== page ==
“Now we’re becoming much more cost-focused,” Mr. Vaughan said. “And those who are already on our payroll are becoming much more focused on, ‘I need to make money, I got expenses, I need to show up to work.’”
With hiring frenzies abating, employment growth has narrowed to a few industries that are still in recovery, like leisure and hospitality, or are set up for sustained demand because of structural factors in the economy, like private health care and education services. Those two broad sectors have accounted for 85 percent of the job gains over the past three months. Both are also disproportionately supplied by immigrants and women, groups that have entered the labor force at rates that surprised many analysts.
“At some point, and you’re seeing that somewhat on the leisure and hospitality side, those legs run out,” said Stephen Juneau, an economist with Bank of America Merrill Lynch. “Health services are structurally supported by aging demographics, and we’re just getting hospital funding back to normal. Once those support legs come off, what are we left with?”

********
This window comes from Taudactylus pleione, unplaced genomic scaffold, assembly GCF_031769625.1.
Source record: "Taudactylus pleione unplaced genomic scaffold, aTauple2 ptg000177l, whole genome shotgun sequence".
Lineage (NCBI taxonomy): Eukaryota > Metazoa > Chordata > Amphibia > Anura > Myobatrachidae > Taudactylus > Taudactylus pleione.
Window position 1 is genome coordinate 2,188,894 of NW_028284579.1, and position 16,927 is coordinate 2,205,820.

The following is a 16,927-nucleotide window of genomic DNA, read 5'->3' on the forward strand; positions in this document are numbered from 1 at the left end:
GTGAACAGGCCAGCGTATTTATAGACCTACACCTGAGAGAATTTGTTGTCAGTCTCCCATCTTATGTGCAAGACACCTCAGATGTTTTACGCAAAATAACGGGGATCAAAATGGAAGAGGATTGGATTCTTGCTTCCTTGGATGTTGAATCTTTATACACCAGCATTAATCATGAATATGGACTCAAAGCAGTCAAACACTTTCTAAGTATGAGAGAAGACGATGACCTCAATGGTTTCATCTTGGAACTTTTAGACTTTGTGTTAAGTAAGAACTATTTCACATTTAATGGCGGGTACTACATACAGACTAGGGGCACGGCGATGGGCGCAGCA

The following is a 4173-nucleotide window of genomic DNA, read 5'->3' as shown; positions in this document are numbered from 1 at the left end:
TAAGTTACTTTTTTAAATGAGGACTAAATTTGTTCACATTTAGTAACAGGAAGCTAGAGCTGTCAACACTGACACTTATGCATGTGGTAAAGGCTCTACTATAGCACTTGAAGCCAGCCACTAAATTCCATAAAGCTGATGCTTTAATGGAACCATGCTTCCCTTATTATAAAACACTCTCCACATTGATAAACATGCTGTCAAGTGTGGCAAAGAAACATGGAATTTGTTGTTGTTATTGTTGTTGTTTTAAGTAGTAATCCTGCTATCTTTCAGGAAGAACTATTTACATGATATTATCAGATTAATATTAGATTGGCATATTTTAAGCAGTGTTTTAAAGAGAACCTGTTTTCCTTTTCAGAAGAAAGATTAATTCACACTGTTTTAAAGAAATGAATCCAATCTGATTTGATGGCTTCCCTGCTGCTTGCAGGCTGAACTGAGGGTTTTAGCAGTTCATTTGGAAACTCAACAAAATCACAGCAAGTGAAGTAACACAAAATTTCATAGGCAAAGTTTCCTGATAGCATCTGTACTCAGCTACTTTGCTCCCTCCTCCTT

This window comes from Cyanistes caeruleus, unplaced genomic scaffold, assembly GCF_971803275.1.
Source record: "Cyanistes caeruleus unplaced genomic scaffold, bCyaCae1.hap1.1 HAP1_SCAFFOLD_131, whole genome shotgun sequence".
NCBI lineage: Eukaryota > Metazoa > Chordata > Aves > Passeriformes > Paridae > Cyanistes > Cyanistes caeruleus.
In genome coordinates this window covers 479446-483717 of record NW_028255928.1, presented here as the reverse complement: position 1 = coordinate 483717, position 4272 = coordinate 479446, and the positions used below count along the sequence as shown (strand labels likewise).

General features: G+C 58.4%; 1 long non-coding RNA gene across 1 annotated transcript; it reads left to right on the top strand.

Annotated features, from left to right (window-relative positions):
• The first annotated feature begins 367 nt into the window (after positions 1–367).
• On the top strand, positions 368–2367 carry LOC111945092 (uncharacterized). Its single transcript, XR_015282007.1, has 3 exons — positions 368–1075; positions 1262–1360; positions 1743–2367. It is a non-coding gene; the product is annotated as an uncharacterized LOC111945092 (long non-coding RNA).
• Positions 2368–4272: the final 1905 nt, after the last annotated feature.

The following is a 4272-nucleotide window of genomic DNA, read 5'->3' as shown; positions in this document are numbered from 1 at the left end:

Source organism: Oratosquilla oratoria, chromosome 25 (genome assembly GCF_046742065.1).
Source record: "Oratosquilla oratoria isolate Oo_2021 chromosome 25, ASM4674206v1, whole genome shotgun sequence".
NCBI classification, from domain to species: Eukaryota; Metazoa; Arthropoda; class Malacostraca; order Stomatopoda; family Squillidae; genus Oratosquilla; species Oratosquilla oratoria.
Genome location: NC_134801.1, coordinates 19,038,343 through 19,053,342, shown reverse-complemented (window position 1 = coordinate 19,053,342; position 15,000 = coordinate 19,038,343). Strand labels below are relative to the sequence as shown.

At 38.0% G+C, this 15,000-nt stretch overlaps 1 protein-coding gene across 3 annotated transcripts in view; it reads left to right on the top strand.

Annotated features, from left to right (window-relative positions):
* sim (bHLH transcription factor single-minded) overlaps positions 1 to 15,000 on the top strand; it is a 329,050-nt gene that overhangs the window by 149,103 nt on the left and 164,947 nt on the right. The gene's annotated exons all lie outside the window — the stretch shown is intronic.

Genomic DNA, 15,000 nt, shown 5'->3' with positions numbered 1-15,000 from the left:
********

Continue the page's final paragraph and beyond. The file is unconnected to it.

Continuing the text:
One possible answer is renewed energy on the goods-providing side of the economy. Construction has remained surprisingly resilient. Home building has buckled under the strain of rising interest rates, and high vacancy rates have stalled office construction, but public infrastructure funding and tax breaks for renewable energy installations and semiconductor plants are creating more demand on the horizon.
Demand for cement is a leading indicator of jobs in construction, and it’s expected to decline by 2 percent this year, after a 13-year growth streak. But Ed Sullivan, chief economist for the Portland Cement Association, sees a turnaround next year fueled by federal spending on roads, bridges and other infrastructure.
“We haven’t really seen a heck of a lot of demand yet, but it’s starting to emerge,” Mr. Sullivan said. So far, a long backlog in orders has prevented significant layoffs. “It’s not having a significant adverse impact on employment, because we still need the drivers, we still need the contractors, et cetera,” he said.
Much of that construction spending is on new factories, which indicates that manufacturing employment — which has been flat in 2023 — may pick up next.